For more than two decades Maud Gonne was the center of Yeats's emotional and imaginative life. The frustrating complexity of the relationship contributed elements of blame, accusation, guilt and self-condemnation found in his poetry. The strain of unrequited love can be noticed even in the titles of the poet's early love poems such as "Ephemera," "The Falling of the Leaves," "The Pity of Love," "The Sorrow of Love," "The White Birds," "He Remembers Forgotten Beauty," "The Arrow," "O Do Not Love Too Long" and "Never Give All The Heart." Words such as "fade," "pale," "sigh," "bitter," "weary," "old" and "cold" are recurrent in these poems, conveying the sense of failure and frustration. That the outside world is not perfectly in accord with a lover's vision seems to deeply trouble the poet. "The Two Trees" was inspired by his fear that Gonne's natural vitality might be corrupted by political dogmatism. The "holy tree" with its "ignorant leafy" ways and the "fatal image" of a tree with broken branches, having Biblical and cabbalistic parallels, symbolise the objective and the subjective aspects of Maud Gonne respectively. "The Folly of Being Comforted" is a rejection of the consolation that his frustrated love will grow less bitter as Maud Gonne grows older and becomes less beautiful. Yeats believes that her beauty and nobility will live on in spite of age, knowing that he still loves her and prefers to accept his disappointment rather than distort his feelings for the sake of consolation. There lies a deep serenity under the surface melancholy of these early love poems. "Words" presenting what was an actual choice in rhetorical fashion expresses the poet's realisation that his good poetry emerges from emotional turmoil. However, his earlier attempts to communicate his feelings, he admits, have been unsuccessful because of his lack of poetic articulation of that turmoil. Now she understands it all, "Because I have come into my strength, And words obey my call." As a poetic symbol she thus came under his artistic and emotional control as the heat of his first infatuation during the 1890s cooled down.

Apart from being addressed in familiar terms like "Beloved," "My darling," and "O heart," Maud Gonne is referred to as "Helen," "phoenix," "queen," the woman with a "Ledaean body," "the woman lost" as against "the woman won" (Olivia Shakespear, Georgie Hyde-Lees and others) and as the "sweetheart from another life" whose memory embitters his still-recent marriage to Georgie ("An Image from a Past Life"). Yeats refers to his relationship with Maud Gonne as the "unrequited love" in "Presences," "the old despair" in "The Lover Mourns the Loss of Love," "a barren passion" in "Pardon, Old Fathers" and "love crossed long ago" in "The Cold Heaven." Virtually every poem celebrating a woman's beauty or addressing a beloved woman has to do with her. Her memory both inspires and embitters him at the same time. He not only faces his personal difficulties with her, but he is also excited to associate her image with his theosophic and hermetic studies, projecting her beauty into the eternal idea of "The Rose of the World":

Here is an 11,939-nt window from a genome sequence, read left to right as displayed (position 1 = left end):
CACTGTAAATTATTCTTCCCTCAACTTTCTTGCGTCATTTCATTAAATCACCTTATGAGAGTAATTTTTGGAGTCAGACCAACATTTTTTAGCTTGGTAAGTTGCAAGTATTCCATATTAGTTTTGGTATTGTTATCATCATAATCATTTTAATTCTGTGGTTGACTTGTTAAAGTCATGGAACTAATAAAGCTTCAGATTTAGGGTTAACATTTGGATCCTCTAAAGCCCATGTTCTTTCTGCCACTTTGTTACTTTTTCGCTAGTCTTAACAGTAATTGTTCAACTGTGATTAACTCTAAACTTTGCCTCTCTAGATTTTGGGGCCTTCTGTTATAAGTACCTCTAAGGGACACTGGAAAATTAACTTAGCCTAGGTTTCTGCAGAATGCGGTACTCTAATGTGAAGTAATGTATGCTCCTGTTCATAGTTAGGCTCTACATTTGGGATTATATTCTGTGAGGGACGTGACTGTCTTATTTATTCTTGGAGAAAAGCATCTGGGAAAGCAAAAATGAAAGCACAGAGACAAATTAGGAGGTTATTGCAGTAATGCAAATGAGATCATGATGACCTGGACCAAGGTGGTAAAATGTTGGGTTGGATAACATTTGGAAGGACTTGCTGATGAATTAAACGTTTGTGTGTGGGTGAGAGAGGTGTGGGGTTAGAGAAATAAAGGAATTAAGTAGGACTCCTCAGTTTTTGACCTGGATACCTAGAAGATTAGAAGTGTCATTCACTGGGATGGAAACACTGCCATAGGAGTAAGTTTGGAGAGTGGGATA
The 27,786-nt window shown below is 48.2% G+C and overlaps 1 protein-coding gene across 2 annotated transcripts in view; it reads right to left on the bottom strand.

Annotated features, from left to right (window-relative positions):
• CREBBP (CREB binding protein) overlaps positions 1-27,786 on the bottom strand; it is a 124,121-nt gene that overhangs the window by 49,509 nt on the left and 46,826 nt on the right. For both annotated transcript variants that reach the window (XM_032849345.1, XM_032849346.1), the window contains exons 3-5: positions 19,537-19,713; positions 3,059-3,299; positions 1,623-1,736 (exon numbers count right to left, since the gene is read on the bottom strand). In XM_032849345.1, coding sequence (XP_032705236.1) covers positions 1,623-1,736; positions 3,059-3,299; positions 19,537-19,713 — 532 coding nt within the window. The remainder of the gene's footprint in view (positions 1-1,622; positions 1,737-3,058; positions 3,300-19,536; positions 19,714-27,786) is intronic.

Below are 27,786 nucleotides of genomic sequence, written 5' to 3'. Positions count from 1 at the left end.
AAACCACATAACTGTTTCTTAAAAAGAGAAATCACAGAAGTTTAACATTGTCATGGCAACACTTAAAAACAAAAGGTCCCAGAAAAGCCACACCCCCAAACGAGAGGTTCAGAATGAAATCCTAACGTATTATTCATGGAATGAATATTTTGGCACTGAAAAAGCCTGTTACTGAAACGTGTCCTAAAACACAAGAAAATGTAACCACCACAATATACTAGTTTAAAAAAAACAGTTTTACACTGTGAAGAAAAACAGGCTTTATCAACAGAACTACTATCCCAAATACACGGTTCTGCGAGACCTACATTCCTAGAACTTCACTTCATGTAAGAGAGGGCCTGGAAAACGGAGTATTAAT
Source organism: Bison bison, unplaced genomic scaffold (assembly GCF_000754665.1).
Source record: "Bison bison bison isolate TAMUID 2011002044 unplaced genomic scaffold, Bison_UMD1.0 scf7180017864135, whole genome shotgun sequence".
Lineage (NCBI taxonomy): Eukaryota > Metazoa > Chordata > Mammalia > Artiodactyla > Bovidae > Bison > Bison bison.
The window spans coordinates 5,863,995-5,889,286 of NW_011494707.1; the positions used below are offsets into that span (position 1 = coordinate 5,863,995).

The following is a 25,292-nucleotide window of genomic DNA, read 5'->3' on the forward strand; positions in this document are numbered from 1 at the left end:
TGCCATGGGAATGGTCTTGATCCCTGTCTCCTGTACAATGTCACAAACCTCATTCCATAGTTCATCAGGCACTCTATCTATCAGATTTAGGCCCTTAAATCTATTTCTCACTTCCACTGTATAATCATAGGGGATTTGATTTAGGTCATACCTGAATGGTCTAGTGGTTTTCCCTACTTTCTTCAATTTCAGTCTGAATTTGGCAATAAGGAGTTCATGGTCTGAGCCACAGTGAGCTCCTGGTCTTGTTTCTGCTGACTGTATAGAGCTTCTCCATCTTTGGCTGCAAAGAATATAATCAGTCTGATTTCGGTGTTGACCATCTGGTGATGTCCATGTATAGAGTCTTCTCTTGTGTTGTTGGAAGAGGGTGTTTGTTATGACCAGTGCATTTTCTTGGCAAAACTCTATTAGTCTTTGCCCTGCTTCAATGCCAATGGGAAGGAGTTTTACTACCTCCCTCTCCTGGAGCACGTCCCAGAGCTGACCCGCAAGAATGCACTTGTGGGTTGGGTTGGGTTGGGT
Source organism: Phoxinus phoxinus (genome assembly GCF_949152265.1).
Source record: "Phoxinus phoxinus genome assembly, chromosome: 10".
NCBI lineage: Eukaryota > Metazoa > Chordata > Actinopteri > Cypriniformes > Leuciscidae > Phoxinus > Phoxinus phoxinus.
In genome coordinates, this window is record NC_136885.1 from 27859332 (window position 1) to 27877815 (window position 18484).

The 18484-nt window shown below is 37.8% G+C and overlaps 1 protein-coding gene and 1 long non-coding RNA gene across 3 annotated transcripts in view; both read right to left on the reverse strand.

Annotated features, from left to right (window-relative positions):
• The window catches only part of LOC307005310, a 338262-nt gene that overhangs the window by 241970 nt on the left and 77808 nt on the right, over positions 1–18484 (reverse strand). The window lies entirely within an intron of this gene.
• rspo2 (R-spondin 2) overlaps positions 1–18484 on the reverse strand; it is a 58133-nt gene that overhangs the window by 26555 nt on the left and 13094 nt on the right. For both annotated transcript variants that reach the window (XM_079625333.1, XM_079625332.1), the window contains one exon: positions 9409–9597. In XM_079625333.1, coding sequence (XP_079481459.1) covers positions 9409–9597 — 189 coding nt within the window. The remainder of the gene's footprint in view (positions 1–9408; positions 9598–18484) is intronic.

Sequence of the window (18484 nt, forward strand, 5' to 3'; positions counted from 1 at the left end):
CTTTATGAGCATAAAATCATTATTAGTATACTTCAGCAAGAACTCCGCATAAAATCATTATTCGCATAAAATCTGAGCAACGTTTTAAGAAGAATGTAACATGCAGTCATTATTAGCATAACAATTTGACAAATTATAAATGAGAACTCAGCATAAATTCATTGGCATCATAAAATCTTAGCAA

He made the world to be a grassy road
 Before her wandering feet.

Maud Gonne's beauty and blood, her sweet nobility and her proud and devoted nationalist politics combine together to make her something more than just a poet's beloved. As with Lady Gregory in another way, Maud Gonne was part of Yeats's quest for an image of the Unity of Being and Unity of Culture. However, unlike Lady Gregory who largely satisfied that quest, Maud Gonne implied the impossibility of that Unity. Yet, both in their own ways became a symbol of Ireland in her traditional past and turbulent present. Maud Gonne at the lunar Phase 16 (45) has been placed--along with Helen of Troy, John Keats and Iseult Gonne, all three at Phase 14--around the perfection of Phase 15; the phase of complete subjective or antithetical beauty when "All thought becomes an image and the soul/Becomes a body" and as a result the greatest human beauty becomes possible. She also came to symbolize the Classical and Renaissance heroic beauty without an equivalent in the modem world. Her own qualities are akin to those of the great heroines of the past. While sometimes her actions are judged from the detached perspective of Homeric heroic age, sometimes they are assessed in the immediate terms of the gain and loss of loving her.

In the Yeats canon there is a sense of the poet converting all real life he touched into symbol just as there is a sense of him converting all history he knew into legend. Therefore, we need not translate his poems into mere (auto)biography. Although we can hardly avoid such translation in reading a poem like "No Second Troy" celebrating Maud Gonne's beauty, nobility and actions in condensed phrases, we can see that the poem is self-sufficient having a life of its own, independent of the biographical facts surrounding it. As a modern-day Helen she is "high and solitary and most stem," has "a mind/That nobleness made simple as a fire" and has a "beauty like a tightened bow, a kind/That is not natural in an age like this." The poem with its rhetorical questions suggests a situation full of dramatic possibilities and conceptual associations not necessarily dependent on the poet's real experience or on what Maud Gonne actually did. Similarly, we need not try to trace "Adam's Curse" back to its true-life origins. The lovers, "As weary-hearted as that hollow moon," which got "worn as if it had been a shell/Washed by time's waters as they rose and fell," potentially belong to the great tradition of love without the great fulfillment of love. This is a mythologization of autobiography described rhetorically and dramatically.